|Year : 2012 | Volume
| Issue : 3 | Page : 191-193
Strategic national pharmaceutical stockpile: A concept for optimization of medical resources during disasters
Officer In-Charge, Station Health Organization, INS Rajali, Camp Post, Arakkonam, Tamil Nadu, India
|Date of Submission||11-Aug-2010|
|Date of Acceptance||09-Jan-2012|
|Date of Web Publication||21-Aug-2012|
Station Health Organization, INS Rajali, Camp Post, Arakkonam, Tamil Nadu - 631 006
Source of Support: None, Conflict of Interest: None
|How to cite this article:|
Bobdey S. Strategic national pharmaceutical stockpile: A concept for optimization of medical resources during disasters. Indian J Community Med 2012;37:191-3
|How to cite this URL:|
Bobdey S. Strategic national pharmaceutical stockpile: A concept for optimization of medical resources during disasters. Indian J Community Med [serial online] 2012 [cited 2021 Sep 28];37:191-3. Available from: https://www.ijcm.org.in/text.asp?2012/37/3/191/99929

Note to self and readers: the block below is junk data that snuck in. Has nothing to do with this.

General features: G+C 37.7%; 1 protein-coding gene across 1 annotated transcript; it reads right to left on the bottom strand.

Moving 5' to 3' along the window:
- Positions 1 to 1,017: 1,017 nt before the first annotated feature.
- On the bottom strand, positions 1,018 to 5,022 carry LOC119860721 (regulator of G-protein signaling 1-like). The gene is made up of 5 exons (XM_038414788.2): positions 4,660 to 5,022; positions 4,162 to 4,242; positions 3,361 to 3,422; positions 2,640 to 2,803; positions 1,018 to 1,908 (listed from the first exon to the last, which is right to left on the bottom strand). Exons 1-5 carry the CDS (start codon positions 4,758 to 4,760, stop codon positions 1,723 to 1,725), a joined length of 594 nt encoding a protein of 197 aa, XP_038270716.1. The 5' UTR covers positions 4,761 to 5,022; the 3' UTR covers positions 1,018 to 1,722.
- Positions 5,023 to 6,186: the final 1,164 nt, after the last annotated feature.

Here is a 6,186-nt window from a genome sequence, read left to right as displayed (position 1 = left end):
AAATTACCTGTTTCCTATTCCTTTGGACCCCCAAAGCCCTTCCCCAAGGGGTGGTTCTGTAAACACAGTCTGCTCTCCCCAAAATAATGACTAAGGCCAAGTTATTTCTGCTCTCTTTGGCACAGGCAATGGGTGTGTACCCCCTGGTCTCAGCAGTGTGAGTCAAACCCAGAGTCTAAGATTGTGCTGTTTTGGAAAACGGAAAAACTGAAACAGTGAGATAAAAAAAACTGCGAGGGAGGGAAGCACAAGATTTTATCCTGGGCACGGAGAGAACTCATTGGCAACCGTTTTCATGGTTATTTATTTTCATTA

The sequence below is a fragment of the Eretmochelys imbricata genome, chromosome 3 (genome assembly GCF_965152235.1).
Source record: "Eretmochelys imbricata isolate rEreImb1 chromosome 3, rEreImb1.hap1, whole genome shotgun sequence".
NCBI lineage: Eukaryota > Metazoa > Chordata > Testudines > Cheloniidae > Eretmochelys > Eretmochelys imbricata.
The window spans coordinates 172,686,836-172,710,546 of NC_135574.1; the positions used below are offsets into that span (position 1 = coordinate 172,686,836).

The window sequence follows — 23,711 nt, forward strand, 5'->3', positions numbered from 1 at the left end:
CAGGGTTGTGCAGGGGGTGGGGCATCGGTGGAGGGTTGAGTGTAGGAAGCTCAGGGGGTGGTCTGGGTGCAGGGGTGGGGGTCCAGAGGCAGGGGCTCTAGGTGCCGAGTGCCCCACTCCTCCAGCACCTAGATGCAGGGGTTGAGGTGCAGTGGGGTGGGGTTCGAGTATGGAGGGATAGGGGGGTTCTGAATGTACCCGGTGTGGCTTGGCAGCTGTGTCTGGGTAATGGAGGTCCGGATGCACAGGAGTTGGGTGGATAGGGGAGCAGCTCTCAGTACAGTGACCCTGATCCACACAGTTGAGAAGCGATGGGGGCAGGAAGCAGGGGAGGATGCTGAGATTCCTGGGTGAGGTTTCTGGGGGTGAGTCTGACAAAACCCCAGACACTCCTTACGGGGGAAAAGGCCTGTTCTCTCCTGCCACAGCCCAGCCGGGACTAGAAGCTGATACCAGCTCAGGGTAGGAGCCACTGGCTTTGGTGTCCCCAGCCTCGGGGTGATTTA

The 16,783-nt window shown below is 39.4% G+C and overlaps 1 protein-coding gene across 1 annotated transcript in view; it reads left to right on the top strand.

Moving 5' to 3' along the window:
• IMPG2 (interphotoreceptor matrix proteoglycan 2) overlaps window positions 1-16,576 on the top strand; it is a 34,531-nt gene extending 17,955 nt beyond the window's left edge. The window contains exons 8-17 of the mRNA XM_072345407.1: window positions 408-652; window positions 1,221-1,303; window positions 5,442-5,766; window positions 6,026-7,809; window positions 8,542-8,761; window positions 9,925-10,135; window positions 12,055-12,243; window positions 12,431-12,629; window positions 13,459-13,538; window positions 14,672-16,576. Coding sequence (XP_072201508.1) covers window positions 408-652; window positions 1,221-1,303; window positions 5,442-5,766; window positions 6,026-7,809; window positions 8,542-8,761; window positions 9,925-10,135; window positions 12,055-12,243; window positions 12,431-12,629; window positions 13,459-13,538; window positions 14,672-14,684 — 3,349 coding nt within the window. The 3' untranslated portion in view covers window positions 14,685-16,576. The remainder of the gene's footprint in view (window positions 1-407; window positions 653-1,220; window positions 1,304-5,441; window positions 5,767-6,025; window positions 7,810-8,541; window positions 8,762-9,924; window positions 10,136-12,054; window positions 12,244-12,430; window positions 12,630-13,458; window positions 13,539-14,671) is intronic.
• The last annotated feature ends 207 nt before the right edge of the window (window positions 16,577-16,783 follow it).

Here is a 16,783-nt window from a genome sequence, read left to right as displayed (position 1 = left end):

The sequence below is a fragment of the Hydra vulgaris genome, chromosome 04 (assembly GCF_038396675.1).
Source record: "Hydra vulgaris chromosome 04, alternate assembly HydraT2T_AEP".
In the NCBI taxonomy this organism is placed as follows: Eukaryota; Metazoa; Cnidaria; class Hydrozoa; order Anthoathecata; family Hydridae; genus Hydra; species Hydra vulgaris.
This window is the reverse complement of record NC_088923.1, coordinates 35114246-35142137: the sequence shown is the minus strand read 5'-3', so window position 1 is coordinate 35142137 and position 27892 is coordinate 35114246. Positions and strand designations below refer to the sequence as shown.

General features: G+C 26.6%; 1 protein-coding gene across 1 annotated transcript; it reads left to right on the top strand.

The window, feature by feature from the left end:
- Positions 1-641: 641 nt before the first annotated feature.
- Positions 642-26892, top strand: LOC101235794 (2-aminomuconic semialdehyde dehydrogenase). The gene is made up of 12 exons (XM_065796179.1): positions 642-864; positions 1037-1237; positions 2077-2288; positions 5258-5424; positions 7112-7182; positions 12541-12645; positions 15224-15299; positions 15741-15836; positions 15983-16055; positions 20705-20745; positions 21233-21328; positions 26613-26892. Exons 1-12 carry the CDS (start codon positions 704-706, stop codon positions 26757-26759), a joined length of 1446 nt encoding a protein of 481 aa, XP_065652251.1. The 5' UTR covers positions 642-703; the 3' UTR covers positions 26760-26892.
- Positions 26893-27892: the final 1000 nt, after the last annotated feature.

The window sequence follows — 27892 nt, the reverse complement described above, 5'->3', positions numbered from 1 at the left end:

| Introduction|| |
Disasters have existed since the existence of mankind. Our ancient forefathers used to worship the natural forces for appeasing them and thus preventing violent natural disasters that have always been the greatest destroyer of lives and property. The modern era have added man-made disasters to the long list of natural disasters, threatening mankind with death and devastation. The history of disaster management is lost in antiquity. For centuries, disasters went unexamined and were treated as unique expression of the supernatural. But the modern world has looked for scientific explanations of disasters and disaster medicine has become a specialty by itself. Disasters will always be unpredictable but what will be predictable are large number of casualties, chaos, and confusion. These predictable factors obviate the need for scientific disaster preparedness to manage and mitigate the effects of a disaster.